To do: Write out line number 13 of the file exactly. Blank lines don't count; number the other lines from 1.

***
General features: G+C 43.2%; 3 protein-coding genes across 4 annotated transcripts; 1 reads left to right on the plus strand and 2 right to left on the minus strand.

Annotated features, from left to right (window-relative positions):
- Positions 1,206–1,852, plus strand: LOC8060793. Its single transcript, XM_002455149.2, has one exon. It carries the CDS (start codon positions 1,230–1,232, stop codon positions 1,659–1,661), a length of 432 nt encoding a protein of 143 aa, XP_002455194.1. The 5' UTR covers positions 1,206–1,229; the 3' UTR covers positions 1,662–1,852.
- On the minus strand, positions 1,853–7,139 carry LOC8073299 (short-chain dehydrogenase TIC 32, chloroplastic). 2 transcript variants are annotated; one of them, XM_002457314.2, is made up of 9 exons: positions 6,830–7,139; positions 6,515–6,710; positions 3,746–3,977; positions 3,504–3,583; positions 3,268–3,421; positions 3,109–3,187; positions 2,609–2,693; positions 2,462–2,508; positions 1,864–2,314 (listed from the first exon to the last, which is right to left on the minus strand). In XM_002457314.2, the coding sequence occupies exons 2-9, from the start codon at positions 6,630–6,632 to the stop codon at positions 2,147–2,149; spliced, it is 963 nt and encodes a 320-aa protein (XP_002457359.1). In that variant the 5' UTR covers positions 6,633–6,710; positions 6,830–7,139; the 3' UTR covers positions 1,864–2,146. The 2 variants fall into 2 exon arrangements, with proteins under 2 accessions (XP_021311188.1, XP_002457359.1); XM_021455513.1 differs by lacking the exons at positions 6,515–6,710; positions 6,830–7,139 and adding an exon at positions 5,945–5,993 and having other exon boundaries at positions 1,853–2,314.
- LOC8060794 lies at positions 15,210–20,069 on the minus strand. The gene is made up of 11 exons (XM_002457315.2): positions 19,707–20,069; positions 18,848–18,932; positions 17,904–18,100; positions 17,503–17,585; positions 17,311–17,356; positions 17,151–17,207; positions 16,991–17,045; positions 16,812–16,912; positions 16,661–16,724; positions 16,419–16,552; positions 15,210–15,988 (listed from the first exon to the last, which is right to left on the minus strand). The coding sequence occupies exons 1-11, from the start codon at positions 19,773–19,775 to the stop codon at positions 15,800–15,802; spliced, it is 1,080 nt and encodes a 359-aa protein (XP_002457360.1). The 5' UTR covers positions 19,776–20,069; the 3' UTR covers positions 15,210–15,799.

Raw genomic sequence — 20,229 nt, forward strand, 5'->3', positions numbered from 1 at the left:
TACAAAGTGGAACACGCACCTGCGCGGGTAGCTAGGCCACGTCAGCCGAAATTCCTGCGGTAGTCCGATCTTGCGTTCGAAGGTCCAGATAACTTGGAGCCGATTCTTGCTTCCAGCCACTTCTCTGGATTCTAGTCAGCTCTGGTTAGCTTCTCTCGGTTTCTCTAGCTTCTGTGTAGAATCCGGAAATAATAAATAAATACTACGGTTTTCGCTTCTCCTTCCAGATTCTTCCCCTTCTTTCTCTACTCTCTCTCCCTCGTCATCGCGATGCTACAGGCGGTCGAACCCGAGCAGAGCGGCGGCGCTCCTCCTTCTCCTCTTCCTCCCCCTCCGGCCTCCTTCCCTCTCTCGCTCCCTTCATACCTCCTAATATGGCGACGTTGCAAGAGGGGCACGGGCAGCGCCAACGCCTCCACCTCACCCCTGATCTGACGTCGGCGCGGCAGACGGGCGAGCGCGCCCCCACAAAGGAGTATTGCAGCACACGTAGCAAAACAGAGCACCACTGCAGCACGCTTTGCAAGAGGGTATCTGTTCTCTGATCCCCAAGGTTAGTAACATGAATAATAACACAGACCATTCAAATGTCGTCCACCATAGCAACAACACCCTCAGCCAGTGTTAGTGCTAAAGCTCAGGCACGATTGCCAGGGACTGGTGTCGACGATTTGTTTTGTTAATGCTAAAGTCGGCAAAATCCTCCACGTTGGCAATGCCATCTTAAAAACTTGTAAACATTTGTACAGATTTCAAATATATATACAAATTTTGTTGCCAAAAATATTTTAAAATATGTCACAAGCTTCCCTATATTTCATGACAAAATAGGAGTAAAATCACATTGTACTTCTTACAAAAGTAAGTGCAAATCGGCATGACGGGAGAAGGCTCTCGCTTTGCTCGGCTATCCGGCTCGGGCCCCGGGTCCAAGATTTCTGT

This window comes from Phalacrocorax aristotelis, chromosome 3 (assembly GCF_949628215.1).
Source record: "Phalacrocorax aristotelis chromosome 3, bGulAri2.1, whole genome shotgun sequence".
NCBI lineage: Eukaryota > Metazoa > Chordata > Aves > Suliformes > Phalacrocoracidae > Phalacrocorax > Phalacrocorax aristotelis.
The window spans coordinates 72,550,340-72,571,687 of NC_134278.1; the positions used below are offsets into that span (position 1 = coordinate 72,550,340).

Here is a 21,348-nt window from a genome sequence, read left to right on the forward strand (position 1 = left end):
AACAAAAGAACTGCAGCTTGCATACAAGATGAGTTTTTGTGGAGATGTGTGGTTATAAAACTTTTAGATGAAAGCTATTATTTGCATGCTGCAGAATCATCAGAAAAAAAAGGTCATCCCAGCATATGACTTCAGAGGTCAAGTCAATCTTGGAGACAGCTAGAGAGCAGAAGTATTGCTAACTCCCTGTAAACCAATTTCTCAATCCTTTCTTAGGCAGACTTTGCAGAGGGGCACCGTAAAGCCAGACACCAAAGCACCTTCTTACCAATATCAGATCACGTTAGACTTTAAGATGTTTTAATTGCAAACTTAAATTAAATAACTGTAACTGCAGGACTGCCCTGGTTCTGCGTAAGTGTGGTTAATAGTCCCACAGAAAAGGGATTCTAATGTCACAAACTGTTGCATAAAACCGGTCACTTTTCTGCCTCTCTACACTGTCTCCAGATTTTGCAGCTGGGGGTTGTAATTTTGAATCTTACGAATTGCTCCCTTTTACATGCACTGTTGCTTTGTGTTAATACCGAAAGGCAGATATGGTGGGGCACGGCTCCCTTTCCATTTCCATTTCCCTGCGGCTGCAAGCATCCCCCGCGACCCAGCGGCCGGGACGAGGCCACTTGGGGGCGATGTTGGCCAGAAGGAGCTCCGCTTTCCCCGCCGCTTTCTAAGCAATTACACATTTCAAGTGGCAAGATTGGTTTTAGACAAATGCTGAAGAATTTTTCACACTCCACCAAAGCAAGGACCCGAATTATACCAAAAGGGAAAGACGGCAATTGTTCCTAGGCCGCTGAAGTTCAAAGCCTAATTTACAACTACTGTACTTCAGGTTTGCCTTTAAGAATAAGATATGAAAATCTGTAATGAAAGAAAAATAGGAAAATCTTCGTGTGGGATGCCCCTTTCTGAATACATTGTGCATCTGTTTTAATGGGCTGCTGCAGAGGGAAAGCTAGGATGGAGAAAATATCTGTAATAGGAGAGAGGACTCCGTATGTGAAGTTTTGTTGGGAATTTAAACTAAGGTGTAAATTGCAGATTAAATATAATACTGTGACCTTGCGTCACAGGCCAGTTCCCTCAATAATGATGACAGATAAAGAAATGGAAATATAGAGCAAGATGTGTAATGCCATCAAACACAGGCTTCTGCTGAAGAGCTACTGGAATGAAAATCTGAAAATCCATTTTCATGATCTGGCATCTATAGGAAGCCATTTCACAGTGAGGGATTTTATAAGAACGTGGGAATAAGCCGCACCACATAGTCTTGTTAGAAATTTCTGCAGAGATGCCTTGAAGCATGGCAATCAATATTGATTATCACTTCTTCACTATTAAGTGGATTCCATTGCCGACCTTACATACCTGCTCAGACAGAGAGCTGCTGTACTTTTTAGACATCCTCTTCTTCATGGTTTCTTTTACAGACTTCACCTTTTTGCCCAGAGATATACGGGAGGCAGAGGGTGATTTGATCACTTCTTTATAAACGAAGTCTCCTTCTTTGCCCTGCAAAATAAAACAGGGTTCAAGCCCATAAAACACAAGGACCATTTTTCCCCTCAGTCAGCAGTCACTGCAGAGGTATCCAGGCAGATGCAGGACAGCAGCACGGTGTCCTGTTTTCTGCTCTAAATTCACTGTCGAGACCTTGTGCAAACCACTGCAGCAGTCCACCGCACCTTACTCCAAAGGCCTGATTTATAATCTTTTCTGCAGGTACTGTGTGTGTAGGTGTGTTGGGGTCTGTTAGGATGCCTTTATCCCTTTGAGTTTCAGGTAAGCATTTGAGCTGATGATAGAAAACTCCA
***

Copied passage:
AACAAAAGAACTGCAGCTTGCATACAAGATGAGTTTTTGTGGAGATGTGTGGTTATAAAACTTTTAGATGAAAGCTATTATTTGCATGCTGCAGAATCATCAGAAAAAAAAGGTCATCCCAGCATATGACTTCAGAGGTCAAGTCAATCTTGGAGACAGCTAGAGAGCAGAAGTATTGCTAACTCCCTGTAAACCAATTTCTCAATCCTTTCTTAGGCAGACTTTGCAGAGGGGCACCGTAAAGCCAGACACCAAAGCACCTTCTTACCAATATCAGATCACGTTAGACTTTAAGATGTTTTAATTGCAAACTTAAATTAAATAACTGTAACTGCAGGACTGCCCTGGTTCTGCGTAAGTGTGGTTAATAGTCCCACAGAAAAGGGATTCTAATGTCACAAACTGTTGCATAAAACCGGTCACTTTTCTGCCTCTCTACACTGTCTCCAGATTTTGCAGCTGGGGGTTGTAATTTTGAATCTTACGAATTGCTCCCTTTTACATGCACTGTTGCTTTGTGTTAATACCGAAAGGCAGATATGGTGGGGCACGGCTCCCTTTCCATTTCCATTTCCCTGCGGCTGCAAGCATCCCCCGCGACCCAGCGGCCGGGACGAGGCCACTTGGGGGCGATGTTGGCCAGAAGGAGCTCCGCTTTCCCCGCCGCTTTCTAAGCAATTACACATTTCAAGTGGCAAGATTGGTTTTAGACAAATGCTGAAGAATTTTTCACACTCCACCAAAGCAAGGACCCGAATTATACCAAAAGGGAAAGACGGCAATTGTTCCTAGGCCGCTGAAGTTCAAAGCCTAATTTACAACTACTGTACTTCAGGTTTGCCTTTAAGAATAAGATATGAAAATCTGTAATGAAAGAAAAATAGGAAAATCTTCGTGTGGGATGCCCCTTTCTGAATACATTGTGCATCTGTTTTAATGGGCTGCTGCAGAGGGAAAGCTAGGATGGAGAAAATATCTGTAATAGGAGAGAGGACTCCGTATGTGAAGTTTTGTTGGGAATTTAAACTAAGGTGTAAATTGCAGATTAAATATAATACTGTGACCTTGCGTCACAGGCCAGTTCCCTCAATAATGATGACAGATAAAGAAATGGAAATATAGAGCAAGATGTGTAATGCCATCAAACACAGGCTTCTGCTGAAGAGCTACTGGAATGAAAATCTGAAAATCCATTTTCATGATCTGGCATCTATAGGAAGCCATTTCACAGTGAGGGATTTTATAAGAACGTGGGAATAAGCCGCACCACATAGTCTTGTTAGAAATTTCTGCAGAGATGCCTTGAAGCATGGCAATCAATATTGATTATCACTTCTTCACTATTAAGTGGATTCCATTGCCGACCTTACATACCTGCTCAGACAGAGAGCTGCTGTACTTTTTAGACATCCTCTTCTTCATGGTTTCTTTTACAGACTTCACCTTTTTGCCCAGAGATATACGGGAGGCAGAGGGTGATTTGATCACTTCTTTATAAACGAAGTCTCCTTCTTTGCCCTGCAAAATAAAACAGGGTTCAAGCCCATAAAACACAAGGACCATTTTTCCCCTCAGTCAGCAGTCACTGCAGAGGTATCCAGGCAGATGCAGGACAGCAGCACGGTGTCCTGTTTTCTGCTCTAAATTCACTGTCGAGACCTTGTGCAAACCACTGCAGCAGTCCACCGCACCTTACTCCAAAGGCCTGATTTATAATCTTTTCTGCAGGTACTGTGTGTGTAGGTGTGTTGGGGTCTGTTAGGATGCCTTTATCCCTTTGAGTTTCAGGTAAGCATTTGAGCTGATGATAGAAAACTCCA